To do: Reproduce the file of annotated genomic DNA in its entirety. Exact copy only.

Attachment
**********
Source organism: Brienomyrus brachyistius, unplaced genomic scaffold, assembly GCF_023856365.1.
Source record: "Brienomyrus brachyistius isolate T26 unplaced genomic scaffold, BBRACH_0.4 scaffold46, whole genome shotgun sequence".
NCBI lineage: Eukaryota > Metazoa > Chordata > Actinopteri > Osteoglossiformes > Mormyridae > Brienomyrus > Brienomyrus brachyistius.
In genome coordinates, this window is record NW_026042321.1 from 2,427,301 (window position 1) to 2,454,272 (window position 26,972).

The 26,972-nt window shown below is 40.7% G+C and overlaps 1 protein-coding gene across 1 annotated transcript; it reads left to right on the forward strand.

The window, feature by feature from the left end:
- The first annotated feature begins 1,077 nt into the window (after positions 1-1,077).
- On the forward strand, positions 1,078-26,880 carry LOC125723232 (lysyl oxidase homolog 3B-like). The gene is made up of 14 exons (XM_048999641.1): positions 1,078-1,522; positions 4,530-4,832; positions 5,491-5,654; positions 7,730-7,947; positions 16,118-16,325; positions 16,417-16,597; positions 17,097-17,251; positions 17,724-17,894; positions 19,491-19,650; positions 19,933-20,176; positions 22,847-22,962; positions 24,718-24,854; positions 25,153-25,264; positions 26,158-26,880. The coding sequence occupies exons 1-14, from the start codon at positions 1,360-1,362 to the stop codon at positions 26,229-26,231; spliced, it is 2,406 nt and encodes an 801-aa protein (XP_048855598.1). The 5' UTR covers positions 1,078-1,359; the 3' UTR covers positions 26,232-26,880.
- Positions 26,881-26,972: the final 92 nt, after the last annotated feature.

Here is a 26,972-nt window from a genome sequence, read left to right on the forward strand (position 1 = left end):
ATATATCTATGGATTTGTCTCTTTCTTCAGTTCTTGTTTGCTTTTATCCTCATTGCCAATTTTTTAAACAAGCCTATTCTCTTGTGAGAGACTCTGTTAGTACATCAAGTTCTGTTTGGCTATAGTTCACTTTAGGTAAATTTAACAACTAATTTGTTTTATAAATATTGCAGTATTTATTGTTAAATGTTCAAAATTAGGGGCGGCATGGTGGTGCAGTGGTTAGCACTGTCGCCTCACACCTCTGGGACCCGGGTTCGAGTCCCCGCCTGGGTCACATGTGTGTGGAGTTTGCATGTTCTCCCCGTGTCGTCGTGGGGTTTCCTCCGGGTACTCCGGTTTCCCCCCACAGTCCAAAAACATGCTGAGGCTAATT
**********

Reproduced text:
Source organism: Brienomyrus brachyistius, unplaced genomic scaffold, assembly GCF_023856365.1.
Source record: "Brienomyrus brachyistius isolate T26 unplaced genomic scaffold, BBRACH_0.4 scaffold46, whole genome shotgun sequence".
NCBI lineage: Eukaryota > Metazoa > Chordata > Actinopteri > Osteoglossiformes > Mormyridae > Brienomyrus > Brienomyrus brachyistius.
In genome coordinates, this window is record NW_026042321.1 from 2,427,301 (window position 1) to 2,454,272 (window position 26,972).

The 26,972-nt window shown below is 40.7% G+C and overlaps 1 protein-coding gene across 1 annotated transcript; it reads left to right on the forward strand.

The window, feature by feature from the left end:
- The first annotated feature begins 1,077 nt into the window (after positions 1-1,077).
- On the forward strand, positions 1,078-26,880 carry LOC125723232 (lysyl oxidase homolog 3B-like). The gene is made up of 14 exons (XM_048999641.1): positions 1,078-1,522; positions 4,530-4,832; positions 5,491-5,654; positions 7,730-7,947; positions 16,118-16,325; positions 16,417-16,597; positions 17,097-17,251; positions 17,724-17,894; positions 19,491-19,650; positions 19,933-20,176; positions 22,847-22,962; positions 24,718-24,854; positions 25,153-25,264; positions 26,158-26,880. The coding sequence occupies exons 1-14, from the start codon at positions 1,360-1,362 to the stop codon at positions 26,229-26,231; spliced, it is 2,406 nt and encodes an 801-aa protein (XP_048855598.1). The 5' UTR covers positions 1,078-1,359; the 3' UTR covers positions 26,232-26,880.
- Positions 26,881-26,972: the final 92 nt, after the last annotated feature.

Here is a 26,972-nt window from a genome sequence, read left to right on the forward strand (position 1 = left end):
ATATATCTATGGATTTGTCTCTTTCTTCAGTTCTTGTTTGCTTTTATCCTCATTGCCAATTTTTTAAACAAGCCTATTCTCTTGTGAGAGACTCTGTTAGTACATCAAGTTCTGTTTGGCTATAGTTCACTTTAGGTAAATTTAACAACTAATTTGTTTTATAAATATTGCAGTATTTATTGTTAAATGTTCAAAATTAGGGGCGGCATGGTGGTGCAGTGGTTAGCACTGTCGCCTCACACCTCTGGGACCCGGGTTCGAGTCCCCGCCTGGGTCACATGTGTGTGGAGTTTGCATGTTCTCCCCGTGTCGTCGTGGGGTTTCCTCCGGGTACTCCGGTTTCCCCCCACAGTCCAAAAACATGCTGAGGCTAATT